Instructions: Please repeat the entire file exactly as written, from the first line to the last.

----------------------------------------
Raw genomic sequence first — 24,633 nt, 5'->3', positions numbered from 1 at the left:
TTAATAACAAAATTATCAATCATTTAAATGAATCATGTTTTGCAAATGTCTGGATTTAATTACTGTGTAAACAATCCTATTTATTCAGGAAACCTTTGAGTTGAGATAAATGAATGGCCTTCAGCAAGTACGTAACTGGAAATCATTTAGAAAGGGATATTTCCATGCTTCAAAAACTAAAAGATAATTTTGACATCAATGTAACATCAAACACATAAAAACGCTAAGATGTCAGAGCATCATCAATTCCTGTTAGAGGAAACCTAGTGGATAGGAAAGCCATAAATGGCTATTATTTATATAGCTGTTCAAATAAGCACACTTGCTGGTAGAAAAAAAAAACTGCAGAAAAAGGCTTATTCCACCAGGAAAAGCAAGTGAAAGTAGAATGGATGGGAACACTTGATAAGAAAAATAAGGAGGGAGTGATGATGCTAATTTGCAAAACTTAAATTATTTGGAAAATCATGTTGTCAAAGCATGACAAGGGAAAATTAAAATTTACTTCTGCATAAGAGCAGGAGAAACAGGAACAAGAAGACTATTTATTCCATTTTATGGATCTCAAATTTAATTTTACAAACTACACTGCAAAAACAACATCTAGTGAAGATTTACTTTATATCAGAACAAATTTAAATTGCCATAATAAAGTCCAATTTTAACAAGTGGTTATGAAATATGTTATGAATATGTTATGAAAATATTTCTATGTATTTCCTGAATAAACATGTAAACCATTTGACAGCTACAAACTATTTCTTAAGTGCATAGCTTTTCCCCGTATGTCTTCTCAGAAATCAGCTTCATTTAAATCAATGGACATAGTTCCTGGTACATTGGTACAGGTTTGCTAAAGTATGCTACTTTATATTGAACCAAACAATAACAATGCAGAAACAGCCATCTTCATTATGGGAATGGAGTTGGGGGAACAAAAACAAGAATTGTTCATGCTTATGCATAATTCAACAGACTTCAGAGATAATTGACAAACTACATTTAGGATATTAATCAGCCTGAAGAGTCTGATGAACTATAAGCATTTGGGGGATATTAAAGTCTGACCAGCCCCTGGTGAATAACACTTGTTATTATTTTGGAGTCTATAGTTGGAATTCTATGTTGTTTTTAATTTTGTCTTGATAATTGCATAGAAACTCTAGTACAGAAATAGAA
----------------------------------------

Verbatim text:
Raw genomic sequence first — 24,633 nt, 5'->3', positions numbered from 1 at the left:
TTAATAACAAAATTATCAATCATTTAAATGAATCATGTTTTGCAAATGTCTGGATTTAATTACTGTGTAAACAATCCTATTTATTCAGGAAACCTTTGAGTTGAGATAAATGAATGGCCTTCAGCAAGTACGTAACTGGAAATCATTTAGAAAGGGATATTTCCATGCTTCAAAAACTAAAAGATAATTTTGACATCAATGTAACATCAAACACATAAAAACGCTAAGATGTCAGAGCATCATCAATTCCTGTTAGAGGAAACCTAGTGGATAGGAAAGCCATAAATGGCTATTATTTATATAGCTGTTCAAATAAGCACACTTGCTGGTAGAAAAAAAAAACTGCAGAAAAAGGCTTATTCCACCAGGAAAAGCAAGTGAAAGTAGAATGGATGGGAACACTTGATAAGAAAAATAAGGAGGGAGTGATGATGCTAATTTGCAAAACTTAAATTATTTGGAAAATCATGTTGTCAAAGCATGACAAGGGAAAATTAAAATTTACTTCTGCATAAGAGCAGGAGAAACAGGAACAAGAAGACTATTTATTCCATTTTATGGATCTCAAATTTAATTTTACAAACTACACTGCAAAAACAACATCTAGTGAAGATTTACTTTATATCAGAACAAATTTAAATTGCCATAATAAAGTCCAATTTTAACAAGTGGTTATGAAATATGTTATGAATATGTTATGAAAATATTTCTATGTATTTCCTGAATAAACATGTAAACCATTTGACAGCTACAAACTATTTCTTAAGTGCATAGCTTTTCCCCGTATGTCTTCTCAGAAATCAGCTTCATTTAAATCAATGGACATAGTTCCTGGTACATTGGTACAGGTTTGCTAAAGTATGCTACTTTATATTGAACCAAACAATAACAATGCAGAAACAGCCATCTTCATTATGGGAATGGAGTTGGGGGAACAAAAACAAGAATTGTTCATGCTTATGCATAATTCAACAGACTTCAGAGATAATTGACAAACTACATTTAGGATATTAATCAGCCTGAAGAGTCTGATGAACTATAAGCATTTGGGGGATATTAAAGTCTGACCAGCCCCTGGTGAATAACACTTGTTATTATTTTGGAGTCTATAGTTGGAATTCTATGTTGTTTTTAATTTTGTCTTGATAATTGCATAGAAACTCTAGTACAGAAATAGAA